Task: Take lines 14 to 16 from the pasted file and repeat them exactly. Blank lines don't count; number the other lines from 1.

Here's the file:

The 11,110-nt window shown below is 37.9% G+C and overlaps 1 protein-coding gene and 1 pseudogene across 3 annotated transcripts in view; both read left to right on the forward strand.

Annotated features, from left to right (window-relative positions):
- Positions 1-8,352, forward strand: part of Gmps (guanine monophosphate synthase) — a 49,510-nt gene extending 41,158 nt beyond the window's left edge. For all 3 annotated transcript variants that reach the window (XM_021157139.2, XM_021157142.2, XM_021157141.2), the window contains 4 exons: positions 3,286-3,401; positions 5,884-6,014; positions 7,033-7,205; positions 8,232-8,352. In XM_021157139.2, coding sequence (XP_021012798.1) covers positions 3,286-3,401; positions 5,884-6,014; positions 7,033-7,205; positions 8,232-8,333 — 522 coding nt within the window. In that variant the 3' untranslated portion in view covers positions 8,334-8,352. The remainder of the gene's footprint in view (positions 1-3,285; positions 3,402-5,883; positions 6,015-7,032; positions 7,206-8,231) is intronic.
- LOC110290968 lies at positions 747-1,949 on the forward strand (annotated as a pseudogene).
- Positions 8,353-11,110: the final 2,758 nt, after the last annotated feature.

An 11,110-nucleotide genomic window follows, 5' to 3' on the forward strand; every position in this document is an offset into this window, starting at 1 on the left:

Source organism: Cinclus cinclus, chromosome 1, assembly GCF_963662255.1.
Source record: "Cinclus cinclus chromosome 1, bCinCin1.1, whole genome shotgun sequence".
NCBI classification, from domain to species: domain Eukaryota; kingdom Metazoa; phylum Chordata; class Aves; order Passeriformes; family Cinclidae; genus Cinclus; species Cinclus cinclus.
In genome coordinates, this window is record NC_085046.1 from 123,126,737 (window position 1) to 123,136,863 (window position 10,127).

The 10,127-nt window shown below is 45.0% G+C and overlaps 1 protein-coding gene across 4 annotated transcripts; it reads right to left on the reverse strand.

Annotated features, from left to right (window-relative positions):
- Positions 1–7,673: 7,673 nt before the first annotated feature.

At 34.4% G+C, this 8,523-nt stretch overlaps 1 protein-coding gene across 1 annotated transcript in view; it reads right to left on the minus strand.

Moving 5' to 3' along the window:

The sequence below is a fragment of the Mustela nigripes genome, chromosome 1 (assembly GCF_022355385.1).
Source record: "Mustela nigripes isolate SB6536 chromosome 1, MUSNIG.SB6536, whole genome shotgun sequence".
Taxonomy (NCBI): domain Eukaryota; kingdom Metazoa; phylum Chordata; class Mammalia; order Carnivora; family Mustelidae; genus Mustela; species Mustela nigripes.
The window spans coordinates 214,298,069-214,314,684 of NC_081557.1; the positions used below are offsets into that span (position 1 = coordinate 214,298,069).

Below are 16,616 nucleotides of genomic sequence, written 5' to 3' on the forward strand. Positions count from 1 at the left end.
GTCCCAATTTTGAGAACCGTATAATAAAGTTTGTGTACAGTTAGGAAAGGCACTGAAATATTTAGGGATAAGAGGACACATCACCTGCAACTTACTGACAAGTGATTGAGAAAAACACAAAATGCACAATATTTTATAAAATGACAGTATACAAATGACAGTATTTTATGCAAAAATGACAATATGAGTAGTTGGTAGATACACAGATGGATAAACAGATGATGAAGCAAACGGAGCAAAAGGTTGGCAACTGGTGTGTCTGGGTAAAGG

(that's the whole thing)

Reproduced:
At 34.4% G+C, this 8,523-nt stretch overlaps 1 protein-coding gene across 1 annotated transcript in view; it reads right to left on the minus strand.

Moving 5' to 3' along the window:

The sequence below is a fragment of the Mustela nigripes genome, chromosome 1 (assembly GCF_022355385.1).